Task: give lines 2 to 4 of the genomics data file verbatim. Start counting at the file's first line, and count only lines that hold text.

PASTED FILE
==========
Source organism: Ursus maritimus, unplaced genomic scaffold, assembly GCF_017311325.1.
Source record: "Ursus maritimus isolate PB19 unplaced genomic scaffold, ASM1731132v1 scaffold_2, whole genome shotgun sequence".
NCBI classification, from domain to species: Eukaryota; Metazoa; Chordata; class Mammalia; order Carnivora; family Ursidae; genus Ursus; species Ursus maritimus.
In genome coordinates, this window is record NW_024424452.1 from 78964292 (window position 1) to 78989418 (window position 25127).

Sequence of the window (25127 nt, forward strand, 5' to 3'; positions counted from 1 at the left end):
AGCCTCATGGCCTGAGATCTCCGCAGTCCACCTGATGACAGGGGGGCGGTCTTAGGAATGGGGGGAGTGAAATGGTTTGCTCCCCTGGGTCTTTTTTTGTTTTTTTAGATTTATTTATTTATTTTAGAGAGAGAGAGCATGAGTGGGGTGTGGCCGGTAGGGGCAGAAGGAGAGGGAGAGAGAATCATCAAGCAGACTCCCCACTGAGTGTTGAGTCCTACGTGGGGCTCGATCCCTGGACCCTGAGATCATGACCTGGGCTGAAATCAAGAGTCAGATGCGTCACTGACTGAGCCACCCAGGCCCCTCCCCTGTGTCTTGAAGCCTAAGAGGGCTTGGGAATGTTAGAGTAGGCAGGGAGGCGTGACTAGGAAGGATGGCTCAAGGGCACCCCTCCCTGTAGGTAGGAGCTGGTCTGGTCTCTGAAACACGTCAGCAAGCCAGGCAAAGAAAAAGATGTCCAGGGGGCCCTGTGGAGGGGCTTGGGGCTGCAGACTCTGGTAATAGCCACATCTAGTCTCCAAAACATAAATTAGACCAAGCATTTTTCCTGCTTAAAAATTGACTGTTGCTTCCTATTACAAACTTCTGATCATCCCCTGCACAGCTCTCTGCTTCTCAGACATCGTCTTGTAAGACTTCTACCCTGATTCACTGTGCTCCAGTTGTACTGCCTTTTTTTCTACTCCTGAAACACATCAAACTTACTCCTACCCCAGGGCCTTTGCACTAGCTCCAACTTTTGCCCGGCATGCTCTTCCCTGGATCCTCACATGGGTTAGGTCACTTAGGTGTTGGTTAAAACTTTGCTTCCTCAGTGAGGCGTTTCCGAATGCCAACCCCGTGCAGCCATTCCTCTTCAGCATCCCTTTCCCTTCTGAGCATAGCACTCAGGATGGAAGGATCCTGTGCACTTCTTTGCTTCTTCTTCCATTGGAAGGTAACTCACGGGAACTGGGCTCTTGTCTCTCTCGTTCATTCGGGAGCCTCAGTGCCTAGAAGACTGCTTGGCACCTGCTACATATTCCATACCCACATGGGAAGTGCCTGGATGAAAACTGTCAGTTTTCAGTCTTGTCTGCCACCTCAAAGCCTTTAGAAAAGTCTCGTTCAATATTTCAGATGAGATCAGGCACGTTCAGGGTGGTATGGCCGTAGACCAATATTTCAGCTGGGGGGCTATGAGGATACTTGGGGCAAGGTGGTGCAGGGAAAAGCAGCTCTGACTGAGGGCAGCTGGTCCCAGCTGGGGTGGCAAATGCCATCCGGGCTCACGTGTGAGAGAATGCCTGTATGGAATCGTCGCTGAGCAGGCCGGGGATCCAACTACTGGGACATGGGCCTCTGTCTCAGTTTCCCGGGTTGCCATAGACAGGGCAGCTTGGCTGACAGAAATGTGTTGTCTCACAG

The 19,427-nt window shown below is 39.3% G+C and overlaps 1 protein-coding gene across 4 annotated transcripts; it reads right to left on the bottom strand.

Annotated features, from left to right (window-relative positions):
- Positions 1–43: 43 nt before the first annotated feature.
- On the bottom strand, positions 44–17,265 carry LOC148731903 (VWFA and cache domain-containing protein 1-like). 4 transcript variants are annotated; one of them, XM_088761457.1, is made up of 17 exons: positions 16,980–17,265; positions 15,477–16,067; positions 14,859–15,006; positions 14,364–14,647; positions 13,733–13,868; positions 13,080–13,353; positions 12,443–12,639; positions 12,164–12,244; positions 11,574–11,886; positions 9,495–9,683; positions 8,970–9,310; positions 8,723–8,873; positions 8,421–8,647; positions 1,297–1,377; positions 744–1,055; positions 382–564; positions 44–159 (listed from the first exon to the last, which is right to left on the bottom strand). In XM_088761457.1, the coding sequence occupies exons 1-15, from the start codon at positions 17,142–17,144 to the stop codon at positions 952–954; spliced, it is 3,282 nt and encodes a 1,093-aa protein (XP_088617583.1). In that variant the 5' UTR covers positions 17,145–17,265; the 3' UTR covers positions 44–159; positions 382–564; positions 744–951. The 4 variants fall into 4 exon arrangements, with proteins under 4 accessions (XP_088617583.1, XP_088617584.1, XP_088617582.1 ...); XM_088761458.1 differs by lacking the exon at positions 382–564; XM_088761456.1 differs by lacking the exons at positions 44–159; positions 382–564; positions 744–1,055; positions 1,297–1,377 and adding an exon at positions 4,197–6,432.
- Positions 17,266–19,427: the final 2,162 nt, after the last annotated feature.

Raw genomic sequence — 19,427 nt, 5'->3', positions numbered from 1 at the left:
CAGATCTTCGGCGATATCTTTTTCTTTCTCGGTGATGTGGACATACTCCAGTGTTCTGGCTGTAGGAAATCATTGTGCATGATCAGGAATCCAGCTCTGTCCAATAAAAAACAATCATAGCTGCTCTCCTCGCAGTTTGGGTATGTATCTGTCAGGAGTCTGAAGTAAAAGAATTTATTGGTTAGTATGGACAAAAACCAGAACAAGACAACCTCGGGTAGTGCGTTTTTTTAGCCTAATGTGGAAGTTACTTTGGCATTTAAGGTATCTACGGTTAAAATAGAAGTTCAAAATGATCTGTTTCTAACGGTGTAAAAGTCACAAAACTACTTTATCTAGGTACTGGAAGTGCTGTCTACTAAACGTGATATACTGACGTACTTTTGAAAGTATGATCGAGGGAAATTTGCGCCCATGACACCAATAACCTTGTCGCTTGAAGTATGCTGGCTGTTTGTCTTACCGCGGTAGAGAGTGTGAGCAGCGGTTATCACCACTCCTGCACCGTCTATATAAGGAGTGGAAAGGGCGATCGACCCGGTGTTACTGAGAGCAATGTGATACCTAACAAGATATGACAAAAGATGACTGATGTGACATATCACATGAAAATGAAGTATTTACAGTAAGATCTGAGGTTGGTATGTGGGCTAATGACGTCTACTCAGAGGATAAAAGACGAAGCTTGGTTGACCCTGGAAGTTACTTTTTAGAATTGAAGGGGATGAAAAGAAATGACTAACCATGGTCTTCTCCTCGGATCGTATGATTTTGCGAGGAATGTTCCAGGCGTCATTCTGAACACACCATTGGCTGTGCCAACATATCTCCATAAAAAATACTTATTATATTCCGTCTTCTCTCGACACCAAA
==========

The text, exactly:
Source record: "Ursus maritimus isolate PB19 unplaced genomic scaffold, ASM1731132v1 scaffold_2, whole genome shotgun sequence".
NCBI classification, from domain to species: Eukaryota; Metazoa; Chordata; class Mammalia; order Carnivora; family Ursidae; genus Ursus; species Ursus maritimus.
In genome coordinates, this window is record NW_024424452.1 from 78964292 (window position 1) to 78989418 (window position 25127).